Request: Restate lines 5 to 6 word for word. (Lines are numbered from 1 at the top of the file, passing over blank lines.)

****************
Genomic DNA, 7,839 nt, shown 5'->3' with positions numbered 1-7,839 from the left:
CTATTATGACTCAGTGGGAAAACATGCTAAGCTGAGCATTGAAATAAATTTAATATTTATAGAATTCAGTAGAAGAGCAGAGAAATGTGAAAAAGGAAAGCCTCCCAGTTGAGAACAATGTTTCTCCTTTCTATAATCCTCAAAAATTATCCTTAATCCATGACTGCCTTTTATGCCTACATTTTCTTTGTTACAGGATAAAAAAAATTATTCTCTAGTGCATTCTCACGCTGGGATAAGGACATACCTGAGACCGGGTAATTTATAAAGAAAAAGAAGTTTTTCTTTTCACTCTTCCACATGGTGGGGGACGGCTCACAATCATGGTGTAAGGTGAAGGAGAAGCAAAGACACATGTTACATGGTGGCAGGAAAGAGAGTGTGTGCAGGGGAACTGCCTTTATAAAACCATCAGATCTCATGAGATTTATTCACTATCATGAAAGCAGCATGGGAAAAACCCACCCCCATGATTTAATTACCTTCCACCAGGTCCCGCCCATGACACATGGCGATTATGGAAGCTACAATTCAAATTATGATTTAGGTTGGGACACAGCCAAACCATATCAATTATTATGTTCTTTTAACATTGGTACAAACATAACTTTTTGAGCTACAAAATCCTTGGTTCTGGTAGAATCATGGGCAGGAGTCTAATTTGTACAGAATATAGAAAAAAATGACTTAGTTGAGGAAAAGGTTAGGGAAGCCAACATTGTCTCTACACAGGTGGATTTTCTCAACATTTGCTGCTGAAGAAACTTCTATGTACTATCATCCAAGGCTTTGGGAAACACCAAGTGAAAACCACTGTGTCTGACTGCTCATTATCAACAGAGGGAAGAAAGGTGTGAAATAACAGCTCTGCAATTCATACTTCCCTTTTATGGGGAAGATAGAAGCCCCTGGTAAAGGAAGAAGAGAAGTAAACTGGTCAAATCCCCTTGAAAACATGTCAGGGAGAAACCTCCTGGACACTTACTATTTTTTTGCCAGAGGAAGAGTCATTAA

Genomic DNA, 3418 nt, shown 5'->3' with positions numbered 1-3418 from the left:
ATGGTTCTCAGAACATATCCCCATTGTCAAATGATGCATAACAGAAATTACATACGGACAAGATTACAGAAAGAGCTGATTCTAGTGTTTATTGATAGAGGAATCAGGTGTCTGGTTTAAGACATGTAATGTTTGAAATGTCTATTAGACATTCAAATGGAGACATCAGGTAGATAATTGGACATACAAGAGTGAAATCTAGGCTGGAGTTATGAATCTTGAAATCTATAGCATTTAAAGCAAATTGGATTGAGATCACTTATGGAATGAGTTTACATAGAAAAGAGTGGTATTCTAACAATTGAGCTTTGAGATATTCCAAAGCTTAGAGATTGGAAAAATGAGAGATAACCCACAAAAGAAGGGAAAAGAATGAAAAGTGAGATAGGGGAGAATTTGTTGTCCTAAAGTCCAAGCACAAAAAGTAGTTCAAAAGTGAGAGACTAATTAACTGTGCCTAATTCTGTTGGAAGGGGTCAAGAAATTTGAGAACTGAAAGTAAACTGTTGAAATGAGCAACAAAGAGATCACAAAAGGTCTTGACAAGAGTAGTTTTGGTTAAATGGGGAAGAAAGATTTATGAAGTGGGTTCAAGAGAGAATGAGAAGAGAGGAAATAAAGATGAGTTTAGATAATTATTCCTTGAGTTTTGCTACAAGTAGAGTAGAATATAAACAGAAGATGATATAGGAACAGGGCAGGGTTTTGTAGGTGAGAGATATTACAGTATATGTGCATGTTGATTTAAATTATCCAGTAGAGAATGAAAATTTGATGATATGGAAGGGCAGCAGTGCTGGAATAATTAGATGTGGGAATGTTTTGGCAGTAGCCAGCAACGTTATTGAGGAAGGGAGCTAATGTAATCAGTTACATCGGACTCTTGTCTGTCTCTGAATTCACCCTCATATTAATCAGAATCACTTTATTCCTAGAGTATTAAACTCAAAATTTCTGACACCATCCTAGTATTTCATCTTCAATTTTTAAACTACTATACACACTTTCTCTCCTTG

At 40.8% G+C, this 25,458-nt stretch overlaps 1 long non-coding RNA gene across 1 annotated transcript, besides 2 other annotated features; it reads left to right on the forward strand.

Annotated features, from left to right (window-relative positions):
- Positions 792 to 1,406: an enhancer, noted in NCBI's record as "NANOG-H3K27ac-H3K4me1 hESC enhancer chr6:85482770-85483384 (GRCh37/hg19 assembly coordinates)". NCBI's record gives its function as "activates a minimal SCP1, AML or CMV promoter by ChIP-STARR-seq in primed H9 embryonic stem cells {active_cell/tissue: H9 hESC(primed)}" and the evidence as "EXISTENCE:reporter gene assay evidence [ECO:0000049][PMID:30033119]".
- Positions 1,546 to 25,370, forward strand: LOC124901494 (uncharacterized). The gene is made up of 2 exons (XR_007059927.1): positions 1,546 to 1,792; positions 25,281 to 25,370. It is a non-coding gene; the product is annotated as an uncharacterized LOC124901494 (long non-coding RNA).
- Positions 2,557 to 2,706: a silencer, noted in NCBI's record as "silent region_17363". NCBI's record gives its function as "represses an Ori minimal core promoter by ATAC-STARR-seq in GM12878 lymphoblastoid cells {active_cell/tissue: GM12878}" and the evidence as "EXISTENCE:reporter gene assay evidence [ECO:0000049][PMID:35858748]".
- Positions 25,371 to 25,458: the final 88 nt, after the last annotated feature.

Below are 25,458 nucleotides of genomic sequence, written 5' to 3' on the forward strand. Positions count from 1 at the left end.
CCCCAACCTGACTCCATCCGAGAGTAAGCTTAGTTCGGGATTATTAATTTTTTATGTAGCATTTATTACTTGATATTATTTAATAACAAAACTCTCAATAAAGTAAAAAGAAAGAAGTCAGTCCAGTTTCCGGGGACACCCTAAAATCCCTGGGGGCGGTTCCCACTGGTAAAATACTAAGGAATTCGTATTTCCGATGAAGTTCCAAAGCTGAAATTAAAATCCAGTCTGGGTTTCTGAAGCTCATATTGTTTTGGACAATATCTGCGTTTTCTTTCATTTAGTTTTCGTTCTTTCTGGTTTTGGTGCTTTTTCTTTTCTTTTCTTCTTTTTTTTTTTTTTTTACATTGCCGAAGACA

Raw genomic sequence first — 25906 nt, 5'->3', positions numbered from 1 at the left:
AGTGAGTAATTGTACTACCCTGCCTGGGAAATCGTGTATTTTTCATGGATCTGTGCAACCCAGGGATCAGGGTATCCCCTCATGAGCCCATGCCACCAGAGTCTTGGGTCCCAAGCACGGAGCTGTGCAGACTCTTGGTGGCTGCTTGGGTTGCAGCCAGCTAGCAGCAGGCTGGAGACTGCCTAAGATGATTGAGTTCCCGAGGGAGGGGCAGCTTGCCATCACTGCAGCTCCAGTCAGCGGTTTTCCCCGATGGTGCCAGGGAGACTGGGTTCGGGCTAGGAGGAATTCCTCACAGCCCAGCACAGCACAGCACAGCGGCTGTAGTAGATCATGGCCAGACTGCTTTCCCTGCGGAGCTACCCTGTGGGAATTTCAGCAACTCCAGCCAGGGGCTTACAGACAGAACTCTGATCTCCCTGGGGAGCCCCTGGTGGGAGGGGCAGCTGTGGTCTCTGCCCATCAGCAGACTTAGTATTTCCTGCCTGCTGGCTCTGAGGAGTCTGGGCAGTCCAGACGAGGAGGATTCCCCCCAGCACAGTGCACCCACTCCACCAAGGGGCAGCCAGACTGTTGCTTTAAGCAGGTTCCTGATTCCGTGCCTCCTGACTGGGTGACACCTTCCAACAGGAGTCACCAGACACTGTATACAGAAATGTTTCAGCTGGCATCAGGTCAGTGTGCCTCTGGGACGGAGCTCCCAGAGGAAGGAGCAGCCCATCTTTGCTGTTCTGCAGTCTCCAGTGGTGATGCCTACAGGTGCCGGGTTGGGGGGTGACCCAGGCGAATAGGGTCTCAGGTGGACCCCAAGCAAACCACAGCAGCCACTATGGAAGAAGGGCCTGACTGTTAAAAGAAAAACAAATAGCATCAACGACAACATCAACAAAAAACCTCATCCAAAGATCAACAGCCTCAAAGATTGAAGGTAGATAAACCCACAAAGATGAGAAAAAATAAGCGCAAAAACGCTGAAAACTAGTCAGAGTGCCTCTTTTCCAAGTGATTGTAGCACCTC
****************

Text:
At 40.8% G+C, this 25,458-nt stretch overlaps 1 long non-coding RNA gene across 1 annotated transcript, besides 2 other annotated features; it reads left to right on the forward strand.

Annotated features, from left to right (window-relative positions):